Sintra’s vegetation is really a special thing.
The town is up in the hills, with a micro climate making it very lush and humid. The Portuguese brought back plants from Brazil and India which thrived due to the mild temperatures, creating a bizarre mix between a dark and mossy European forest and an exotic jungle.
In Autumn, the combination is the strangest sight, you’ve got trees going brown and losing their leaves alongside tropical foliage and colorful flowers. Another thing that stroke me is how intricate -you might even say tortuous- the trees are. Sure the terrain is rather steep ,but all those uprooted trees, those tangled branches looking almost like lianas, that’s some dark fairytale stuff!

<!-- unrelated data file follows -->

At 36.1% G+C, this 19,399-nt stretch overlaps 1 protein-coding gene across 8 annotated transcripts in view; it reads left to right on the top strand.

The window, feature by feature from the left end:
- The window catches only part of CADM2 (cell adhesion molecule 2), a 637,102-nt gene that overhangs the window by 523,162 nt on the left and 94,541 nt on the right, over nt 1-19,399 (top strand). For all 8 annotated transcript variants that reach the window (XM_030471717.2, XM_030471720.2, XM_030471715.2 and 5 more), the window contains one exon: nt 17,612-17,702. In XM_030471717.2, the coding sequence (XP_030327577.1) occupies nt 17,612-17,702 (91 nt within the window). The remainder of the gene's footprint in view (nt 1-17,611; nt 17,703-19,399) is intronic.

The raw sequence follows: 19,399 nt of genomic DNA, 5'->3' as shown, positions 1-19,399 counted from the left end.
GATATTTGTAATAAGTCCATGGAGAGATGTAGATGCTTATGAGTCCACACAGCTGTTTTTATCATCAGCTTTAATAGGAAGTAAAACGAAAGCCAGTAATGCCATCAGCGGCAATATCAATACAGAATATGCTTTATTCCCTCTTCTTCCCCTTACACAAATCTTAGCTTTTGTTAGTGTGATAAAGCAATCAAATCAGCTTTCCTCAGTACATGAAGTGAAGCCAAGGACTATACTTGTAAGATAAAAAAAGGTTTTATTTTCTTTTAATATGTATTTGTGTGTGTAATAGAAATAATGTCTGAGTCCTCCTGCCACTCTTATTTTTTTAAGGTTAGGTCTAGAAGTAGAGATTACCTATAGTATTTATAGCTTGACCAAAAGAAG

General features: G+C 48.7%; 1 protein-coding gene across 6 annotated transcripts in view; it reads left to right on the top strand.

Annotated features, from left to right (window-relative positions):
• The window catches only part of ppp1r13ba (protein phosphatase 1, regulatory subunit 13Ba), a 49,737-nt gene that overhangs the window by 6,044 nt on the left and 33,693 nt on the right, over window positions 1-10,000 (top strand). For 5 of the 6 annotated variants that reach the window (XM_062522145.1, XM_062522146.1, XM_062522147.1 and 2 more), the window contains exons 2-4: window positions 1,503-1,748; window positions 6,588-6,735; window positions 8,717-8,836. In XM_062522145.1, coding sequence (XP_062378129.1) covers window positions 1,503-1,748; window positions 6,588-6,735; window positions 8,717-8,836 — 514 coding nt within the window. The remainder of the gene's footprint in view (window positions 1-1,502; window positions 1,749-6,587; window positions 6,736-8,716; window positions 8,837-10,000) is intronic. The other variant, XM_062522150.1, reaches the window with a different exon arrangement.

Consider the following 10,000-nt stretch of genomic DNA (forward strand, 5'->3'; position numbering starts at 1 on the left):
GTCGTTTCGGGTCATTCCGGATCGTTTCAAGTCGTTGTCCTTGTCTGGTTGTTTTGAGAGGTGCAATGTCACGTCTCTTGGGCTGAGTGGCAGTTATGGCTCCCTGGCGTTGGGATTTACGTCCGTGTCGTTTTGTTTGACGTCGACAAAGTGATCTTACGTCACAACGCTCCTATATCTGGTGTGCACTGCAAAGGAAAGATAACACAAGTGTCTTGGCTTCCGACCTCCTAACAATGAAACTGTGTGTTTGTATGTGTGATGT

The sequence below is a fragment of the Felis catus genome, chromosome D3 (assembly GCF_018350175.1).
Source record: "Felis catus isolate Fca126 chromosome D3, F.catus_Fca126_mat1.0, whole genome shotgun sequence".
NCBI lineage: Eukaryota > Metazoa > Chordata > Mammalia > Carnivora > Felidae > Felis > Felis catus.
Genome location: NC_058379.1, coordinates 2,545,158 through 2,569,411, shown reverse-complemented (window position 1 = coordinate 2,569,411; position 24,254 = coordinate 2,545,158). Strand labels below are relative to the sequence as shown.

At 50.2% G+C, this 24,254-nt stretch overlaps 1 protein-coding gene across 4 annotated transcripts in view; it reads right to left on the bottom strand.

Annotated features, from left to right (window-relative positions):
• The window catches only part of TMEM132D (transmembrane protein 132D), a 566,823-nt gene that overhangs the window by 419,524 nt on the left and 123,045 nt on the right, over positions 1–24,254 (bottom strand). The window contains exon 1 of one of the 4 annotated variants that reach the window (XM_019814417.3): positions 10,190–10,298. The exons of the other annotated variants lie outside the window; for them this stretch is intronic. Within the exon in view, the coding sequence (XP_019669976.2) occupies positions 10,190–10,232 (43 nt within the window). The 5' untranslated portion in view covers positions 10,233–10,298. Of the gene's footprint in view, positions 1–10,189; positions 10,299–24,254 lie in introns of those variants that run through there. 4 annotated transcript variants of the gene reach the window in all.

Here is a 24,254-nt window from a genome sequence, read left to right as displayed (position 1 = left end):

_____________ Sintra started being a royalty summer getaway in the 15th century, hitting its peak of popularity in the 19th century with the likes of Lord Byron coming by and declaring it a “Glorious Eden”. The town is filled with eccentric castles with gardens to match. The most impressive is the Quinta de la Regaleira garden. Otherwise, walking up to the Pena castle is a good way to observe the mysterious vegetation… Sintra is an easy 40 minutes train ride from Lisbonne, but it will make you feel like you’re much farther away…